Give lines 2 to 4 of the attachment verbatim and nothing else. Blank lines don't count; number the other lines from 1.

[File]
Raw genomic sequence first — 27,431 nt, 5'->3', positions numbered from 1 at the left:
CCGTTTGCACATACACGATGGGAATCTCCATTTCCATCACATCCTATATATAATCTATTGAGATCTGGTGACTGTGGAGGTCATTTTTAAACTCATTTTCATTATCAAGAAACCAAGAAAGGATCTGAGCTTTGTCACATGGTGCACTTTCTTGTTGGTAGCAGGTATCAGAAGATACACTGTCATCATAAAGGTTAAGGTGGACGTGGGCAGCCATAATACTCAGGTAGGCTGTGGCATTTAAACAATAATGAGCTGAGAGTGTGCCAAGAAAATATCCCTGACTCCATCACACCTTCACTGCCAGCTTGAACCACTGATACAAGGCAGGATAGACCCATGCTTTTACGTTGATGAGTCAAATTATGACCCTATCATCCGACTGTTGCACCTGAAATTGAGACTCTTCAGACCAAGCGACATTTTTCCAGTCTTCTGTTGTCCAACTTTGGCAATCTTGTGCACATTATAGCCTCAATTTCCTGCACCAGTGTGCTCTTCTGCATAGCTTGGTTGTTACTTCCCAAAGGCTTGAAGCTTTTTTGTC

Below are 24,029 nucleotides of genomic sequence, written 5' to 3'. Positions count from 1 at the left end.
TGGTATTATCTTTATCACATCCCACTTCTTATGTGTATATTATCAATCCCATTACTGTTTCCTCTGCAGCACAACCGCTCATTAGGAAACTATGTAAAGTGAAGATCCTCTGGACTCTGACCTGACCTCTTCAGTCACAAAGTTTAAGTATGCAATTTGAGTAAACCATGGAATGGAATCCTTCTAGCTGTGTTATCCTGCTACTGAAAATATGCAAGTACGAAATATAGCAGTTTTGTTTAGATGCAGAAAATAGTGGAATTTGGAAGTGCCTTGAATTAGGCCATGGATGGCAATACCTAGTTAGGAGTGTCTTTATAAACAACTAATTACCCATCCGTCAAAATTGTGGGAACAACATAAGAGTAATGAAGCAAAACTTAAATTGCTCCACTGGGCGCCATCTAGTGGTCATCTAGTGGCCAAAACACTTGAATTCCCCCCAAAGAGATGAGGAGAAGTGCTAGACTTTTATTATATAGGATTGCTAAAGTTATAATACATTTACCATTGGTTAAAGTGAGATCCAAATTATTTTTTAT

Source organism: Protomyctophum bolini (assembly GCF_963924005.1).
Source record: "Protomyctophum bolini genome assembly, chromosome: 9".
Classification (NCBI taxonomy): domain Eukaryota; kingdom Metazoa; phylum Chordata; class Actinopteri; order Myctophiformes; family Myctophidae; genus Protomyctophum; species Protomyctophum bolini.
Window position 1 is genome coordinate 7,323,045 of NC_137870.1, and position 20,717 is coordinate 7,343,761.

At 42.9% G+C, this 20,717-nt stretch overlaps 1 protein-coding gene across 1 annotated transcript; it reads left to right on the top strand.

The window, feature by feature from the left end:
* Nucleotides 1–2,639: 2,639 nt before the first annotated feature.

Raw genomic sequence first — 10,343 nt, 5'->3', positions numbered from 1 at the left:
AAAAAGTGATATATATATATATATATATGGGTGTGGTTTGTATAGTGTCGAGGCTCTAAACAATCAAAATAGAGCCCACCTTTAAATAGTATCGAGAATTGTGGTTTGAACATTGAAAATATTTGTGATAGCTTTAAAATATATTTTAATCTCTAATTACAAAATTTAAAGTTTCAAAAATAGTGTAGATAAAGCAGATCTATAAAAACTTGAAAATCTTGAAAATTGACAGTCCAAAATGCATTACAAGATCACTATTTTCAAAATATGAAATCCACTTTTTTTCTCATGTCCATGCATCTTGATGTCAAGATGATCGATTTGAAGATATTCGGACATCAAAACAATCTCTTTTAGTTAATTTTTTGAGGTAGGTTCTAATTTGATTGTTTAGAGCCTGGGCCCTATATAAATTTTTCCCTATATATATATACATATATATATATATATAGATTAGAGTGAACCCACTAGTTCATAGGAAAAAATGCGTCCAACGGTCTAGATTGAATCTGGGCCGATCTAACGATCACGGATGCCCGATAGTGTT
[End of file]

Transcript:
CCGTTTGCACATACACGATGGGAATCTCCATTTCCATCACATCCTATATATAATCTATTGAGATCTGGTGACTGTGGAGGTCATTTTTAAACTCATTTTCATTATCAAGAAACCAAGAAAGGATCTGAGCTTTGTCACATGGTGCACTTTCTTGTTGGTAGCAGGTATCAGAAGATACACTGTCATCATAAAGGTTAAGGTGGACGTGGGCAGCCATAATACTCAGGTAGGCTGTGGCATTTAAACAATAATGAGCTGAGAGTGTGCCAAGAAAATATCCCTGACTCCATCACACCTTCACTGCCAGCTTGAACCACTGATACAAGGCAGGATAGACCCATGCTTTTACGTTGATGAGTCAAATTATGACCCTATCATCCGACTGTTGCACCTGAAATTGAGACTCTTCAGACCAAGCGACATTTTTCCAGTCTTCTGTTGTCCAACTTTGGCAATCTTGTGCACATTATAGCCTCAATTTCCTGCACCAGTGTGCTCTTCTGCATAGCTTGGTTGTTACTTCCCAAAGGCTTGAAGCTTTTTTGTC

Below are 24,029 nucleotides of genomic sequence, written 5' to 3'. Positions count from 1 at the left end.
TGGTATTATCTTTATCACATCCCACTTCTTATGTGTATATTATCAATCCCATTACTGTTTCCTCTGCAGCACAACCGCTCATTAGGAAACTATGTAAAGTGAAGATCCTCTGGACTCTGACCTGACCTCTTCAGTCACAAAGTTTAAGTATGCAATTTGAGTAAACCATGGAATGGAATCCTTCTAGCTGTGTTATCCTGCTACTGAAAATATGCAAGTACGAAATATAGCAGTTTTGTTTAGATGCAGAAAATAGTGGAATTTGGAAGTGCCTTGAATTAGGCCATGGATGGCAATACCTAGTTAGGAGTGTCTTTATAAACAACTAATTACCCATCCGTCAAAATTGTGGGAACAACATAAGAGTAATGAAGCAAAACTTAAATTGCTCCACTGGGCGCCATCTAGTGGTCATCTAGTGGCCAAAACACTTGAATTCCCCCCAAAGAGATGAGGAGAAGTGCTAGACTTTTATTATATAGGATTGCTAAAGTTATAATACATTTACCATTGGTTAAAGTGAGATCCAAATTATTTTTTAT